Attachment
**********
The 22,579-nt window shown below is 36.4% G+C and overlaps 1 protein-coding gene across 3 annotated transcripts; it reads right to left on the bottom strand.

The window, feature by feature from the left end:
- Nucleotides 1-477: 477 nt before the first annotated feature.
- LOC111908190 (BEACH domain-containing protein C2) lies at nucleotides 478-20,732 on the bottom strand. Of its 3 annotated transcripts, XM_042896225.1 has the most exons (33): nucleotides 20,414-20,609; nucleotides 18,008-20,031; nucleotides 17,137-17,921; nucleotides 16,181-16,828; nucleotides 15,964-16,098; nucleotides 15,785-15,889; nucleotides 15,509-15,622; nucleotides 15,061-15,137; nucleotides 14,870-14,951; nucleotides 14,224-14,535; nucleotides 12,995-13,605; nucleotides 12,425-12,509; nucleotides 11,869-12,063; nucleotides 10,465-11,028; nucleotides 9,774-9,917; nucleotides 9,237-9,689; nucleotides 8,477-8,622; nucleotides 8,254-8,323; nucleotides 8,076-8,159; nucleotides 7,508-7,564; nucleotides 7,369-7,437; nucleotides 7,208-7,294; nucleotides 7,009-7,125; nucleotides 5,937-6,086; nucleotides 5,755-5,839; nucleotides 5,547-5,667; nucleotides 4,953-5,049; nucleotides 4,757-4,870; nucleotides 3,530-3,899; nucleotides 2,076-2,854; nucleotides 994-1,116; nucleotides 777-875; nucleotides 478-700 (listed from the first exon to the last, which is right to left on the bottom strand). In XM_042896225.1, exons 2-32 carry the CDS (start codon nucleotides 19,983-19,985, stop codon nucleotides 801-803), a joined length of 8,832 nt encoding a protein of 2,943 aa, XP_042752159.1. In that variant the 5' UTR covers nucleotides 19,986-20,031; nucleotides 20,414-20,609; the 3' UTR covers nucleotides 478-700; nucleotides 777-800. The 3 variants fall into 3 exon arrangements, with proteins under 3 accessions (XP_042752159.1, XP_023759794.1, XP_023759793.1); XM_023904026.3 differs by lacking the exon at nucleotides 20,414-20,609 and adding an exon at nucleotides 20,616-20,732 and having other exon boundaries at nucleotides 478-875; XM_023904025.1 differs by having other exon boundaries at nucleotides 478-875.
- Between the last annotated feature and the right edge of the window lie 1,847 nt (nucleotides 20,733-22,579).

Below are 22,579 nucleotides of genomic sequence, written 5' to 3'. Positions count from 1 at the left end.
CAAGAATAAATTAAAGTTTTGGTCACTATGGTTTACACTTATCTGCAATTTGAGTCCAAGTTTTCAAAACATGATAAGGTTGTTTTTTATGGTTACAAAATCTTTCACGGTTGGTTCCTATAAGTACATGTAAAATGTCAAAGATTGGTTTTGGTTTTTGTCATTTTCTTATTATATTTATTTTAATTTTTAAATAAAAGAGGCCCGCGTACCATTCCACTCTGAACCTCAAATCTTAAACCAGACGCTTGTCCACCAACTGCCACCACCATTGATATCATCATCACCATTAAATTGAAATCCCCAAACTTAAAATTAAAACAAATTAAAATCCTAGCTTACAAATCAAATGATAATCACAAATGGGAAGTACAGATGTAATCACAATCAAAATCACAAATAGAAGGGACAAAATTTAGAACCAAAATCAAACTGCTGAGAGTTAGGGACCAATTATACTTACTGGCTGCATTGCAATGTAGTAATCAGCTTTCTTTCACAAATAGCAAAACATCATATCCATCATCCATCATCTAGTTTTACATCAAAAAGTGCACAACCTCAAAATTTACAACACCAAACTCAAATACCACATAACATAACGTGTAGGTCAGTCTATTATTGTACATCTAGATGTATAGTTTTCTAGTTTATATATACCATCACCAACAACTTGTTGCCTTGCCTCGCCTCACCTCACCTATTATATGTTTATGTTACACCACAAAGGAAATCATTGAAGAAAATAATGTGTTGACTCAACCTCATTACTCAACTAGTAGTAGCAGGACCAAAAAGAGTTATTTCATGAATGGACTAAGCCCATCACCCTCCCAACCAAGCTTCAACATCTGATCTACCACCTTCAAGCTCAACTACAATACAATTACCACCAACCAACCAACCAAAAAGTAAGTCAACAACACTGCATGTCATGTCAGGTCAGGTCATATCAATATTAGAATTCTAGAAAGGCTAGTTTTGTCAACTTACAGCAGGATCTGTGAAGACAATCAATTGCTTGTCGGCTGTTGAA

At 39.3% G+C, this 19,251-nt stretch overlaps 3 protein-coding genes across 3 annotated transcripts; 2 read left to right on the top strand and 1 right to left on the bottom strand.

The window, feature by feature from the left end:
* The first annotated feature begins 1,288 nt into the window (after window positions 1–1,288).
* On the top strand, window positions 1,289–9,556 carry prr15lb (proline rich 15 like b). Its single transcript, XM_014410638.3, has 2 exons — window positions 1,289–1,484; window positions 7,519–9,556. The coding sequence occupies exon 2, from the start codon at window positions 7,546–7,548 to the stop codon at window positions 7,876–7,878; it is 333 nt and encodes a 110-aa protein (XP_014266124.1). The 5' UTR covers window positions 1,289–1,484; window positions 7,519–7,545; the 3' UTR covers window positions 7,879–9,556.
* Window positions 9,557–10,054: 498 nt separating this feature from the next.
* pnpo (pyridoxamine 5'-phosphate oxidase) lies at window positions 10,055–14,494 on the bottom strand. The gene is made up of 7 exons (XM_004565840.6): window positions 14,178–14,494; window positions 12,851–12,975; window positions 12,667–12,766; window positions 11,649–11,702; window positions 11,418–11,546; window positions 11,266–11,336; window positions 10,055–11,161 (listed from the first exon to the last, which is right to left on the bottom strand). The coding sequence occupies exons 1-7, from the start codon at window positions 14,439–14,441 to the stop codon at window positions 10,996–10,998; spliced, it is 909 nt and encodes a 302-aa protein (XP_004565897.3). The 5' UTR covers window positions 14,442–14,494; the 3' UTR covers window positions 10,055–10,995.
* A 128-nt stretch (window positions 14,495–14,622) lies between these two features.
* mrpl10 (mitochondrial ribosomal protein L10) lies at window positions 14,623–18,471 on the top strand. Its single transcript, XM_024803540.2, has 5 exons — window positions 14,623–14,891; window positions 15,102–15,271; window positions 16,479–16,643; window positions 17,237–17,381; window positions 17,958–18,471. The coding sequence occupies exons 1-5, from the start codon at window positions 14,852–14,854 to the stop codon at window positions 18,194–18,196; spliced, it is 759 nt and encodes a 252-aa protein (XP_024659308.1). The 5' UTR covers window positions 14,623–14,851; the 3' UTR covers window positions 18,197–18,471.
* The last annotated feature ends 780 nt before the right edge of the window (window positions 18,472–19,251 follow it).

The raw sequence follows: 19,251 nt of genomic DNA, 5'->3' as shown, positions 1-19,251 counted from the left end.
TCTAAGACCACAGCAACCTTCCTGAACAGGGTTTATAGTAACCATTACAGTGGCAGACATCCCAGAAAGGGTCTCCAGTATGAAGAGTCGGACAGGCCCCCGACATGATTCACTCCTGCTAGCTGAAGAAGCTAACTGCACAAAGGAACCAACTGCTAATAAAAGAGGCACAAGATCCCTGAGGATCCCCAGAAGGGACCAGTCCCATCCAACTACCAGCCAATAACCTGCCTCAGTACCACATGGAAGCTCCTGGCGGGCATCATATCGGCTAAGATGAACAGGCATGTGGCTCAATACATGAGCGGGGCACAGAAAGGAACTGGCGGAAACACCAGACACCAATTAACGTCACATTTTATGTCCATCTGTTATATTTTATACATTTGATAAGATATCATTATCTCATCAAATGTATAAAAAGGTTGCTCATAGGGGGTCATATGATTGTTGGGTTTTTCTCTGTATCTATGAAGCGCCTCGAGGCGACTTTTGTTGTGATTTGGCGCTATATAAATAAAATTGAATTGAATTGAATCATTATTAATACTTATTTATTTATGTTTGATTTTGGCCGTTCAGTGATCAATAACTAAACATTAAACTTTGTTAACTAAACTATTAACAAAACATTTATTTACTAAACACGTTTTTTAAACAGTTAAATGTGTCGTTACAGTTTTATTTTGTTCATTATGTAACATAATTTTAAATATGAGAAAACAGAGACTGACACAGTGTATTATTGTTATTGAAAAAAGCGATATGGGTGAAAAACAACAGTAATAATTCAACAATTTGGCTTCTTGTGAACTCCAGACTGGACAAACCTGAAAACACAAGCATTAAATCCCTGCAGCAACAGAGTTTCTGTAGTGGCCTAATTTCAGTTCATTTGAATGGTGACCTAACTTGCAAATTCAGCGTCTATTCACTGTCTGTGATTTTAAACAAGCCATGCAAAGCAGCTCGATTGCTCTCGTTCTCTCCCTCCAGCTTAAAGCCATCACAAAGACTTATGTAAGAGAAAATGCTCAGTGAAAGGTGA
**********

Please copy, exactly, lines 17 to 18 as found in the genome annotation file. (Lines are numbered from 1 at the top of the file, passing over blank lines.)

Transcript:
The raw sequence follows: 19,251 nt of genomic DNA, 5'->3' as shown, positions 1-19,251 counted from the left end.
TCTAAGACCACAGCAACCTTCCTGAACAGGGTTTATAGTAACCATTACAGTGGCAGACATCCCAGAAAGGGTCTCCAGTATGAAGAGTCGGACAGGCCCCCGACATGATTCACTCCTGCTAGCTGAAGAAGCTAACTGCACAAAGGAACCAACTGCTAATAAAAGAGGCACAAGATCCCTGAGGATCCCCAGAAGGGACCAGTCCCATCCAACTACCAGCCAATAACCTGCCTCAGTACCACATGGAAGCTCCTGGCGGGCATCATATCGGCTAAGATGAACAGGCATGTGGCTCAATACATGAGCGGGGCACAGAAAGGAACTGGCGGAAACACCAGACACCAATTAACGTCACATTTTATGTCCATCTGTTATATTTTATACATTTGATAAGATATCATTATCTCATCAAATGTATAAAAAGGTTGCTCATAGGGGGTCATATGATTGTTGGGTTTTTCTCTGTATCTATGAAGCGCCTCGAGGCGACTTTTGTTGTGATTTGGCGCTATATAAATAAAATTGAATTGAATTGAATCATTATTAATACTTATTTATTTATGTTTGATTTTGGCCGTTCAGTGATCAATAACTAAACATTAAACTTTGTTAACTAAACTATTAACAAAACATTTATTTACTAAACACGTTTTTTAAACAGTTAAATGTGTCGTTACAGTTTTATTTTGTTCATTATGTAACATAATTTTAAATATGAGAAAACAGAGACTGACACAGTGTATTATTGTTATTGAAAAAAGCGATATGGGTGAAAAACAACAGTAATAATTCAACAATTTGGCTTCTTGTGAACTCCAGACTGGACAAACCTGAAAACACAAGCATTAAATCCCTGCAGCAACAGAGTTTCTGTAGTGGCCTAATTTCAGTTCATTTGAATGGTGACCTAACTTGCAAATTCAGCGTCTATTCACTGTCTGTGATTTTAAACAAGCCATGCAAAGCAGCTCGATTGCTCTCGTTCTCTCCCTCCAGCTTAAAGCCATCACAAAGACTTATGTAAGAGAAAATGCTCAGTGAAAGGTGA